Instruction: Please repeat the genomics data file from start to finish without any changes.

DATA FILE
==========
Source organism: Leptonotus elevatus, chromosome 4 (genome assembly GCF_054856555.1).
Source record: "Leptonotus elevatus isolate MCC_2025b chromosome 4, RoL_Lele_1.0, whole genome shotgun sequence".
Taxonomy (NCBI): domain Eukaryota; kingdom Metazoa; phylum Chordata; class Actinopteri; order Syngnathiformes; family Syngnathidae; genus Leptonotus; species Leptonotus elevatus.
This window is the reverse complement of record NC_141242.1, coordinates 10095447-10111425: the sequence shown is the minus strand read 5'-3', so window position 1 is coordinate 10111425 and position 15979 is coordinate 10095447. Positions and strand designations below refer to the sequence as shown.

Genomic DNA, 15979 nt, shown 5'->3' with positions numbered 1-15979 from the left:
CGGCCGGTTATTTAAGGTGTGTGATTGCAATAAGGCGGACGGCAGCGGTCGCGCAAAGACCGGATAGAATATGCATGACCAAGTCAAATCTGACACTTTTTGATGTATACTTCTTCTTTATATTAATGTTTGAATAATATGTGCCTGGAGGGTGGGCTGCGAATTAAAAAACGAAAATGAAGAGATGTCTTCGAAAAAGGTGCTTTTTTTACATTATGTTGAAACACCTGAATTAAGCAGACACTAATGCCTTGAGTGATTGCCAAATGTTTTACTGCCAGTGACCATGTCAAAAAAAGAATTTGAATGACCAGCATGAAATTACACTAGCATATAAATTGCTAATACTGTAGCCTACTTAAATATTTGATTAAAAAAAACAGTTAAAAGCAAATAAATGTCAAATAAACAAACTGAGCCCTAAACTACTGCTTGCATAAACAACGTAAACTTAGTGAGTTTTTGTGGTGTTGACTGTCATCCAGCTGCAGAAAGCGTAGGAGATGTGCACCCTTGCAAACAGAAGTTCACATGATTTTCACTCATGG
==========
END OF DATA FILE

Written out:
Source organism: Leptonotus elevatus, chromosome 4 (genome assembly GCF_054856555.1).
Source record: "Leptonotus elevatus isolate MCC_2025b chromosome 4, RoL_Lele_1.0, whole genome shotgun sequence".
Taxonomy (NCBI): domain Eukaryota; kingdom Metazoa; phylum Chordata; class Actinopteri; order Syngnathiformes; family Syngnathidae; genus Leptonotus; species Leptonotus elevatus.
This window is the reverse complement of record NC_141242.1, coordinates 10095447-10111425: the sequence shown is the minus strand read 5'-3', so window position 1 is coordinate 10111425 and position 15979 is coordinate 10095447. Positions and strand designations below refer to the sequence as shown.

Genomic DNA, 15979 nt, shown 5'->3' with positions numbered 1-15979 from the left:
CGGCCGGTTATTTAAGGTGTGTGATTGCAATAAGGCGGACGGCAGCGGTCGCGCAAAGACCGGATAGAATATGCATGACCAAGTCAAATCTGACACTTTTTGATGTATACTTCTTCTTTATATTAATGTTTGAATAATATGTGCCTGGAGGGTGGGCTGCGAATTAAAAAACGAAAATGAAGAGATGTCTTCGAAAAAGGTGCTTTTTTTACATTATGTTGAAACACCTGAATTAAGCAGACACTAATGCCTTGAGTGATTGCCAAATGTTTTACTGCCAGTGACCATGTCAAAAAAAGAATTTGAATGACCAGCATGAAATTACACTAGCATATAAATTGCTAATACTGTAGCCTACTTAAATATTTGATTAAAAAAAACAGTTAAAAGCAAATAAATGTCAAATAAACAAACTGAGCCCTAAACTACTGCTTGCATAAACAACGTAAACTTAGTGAGTTTTTGTGGTGTTGACTGTCATCCAGCTGCAGAAAGCGTAGGAGATGTGCACCCTTGCAAACAGAAGTTCACATGATTTTCACTCATGG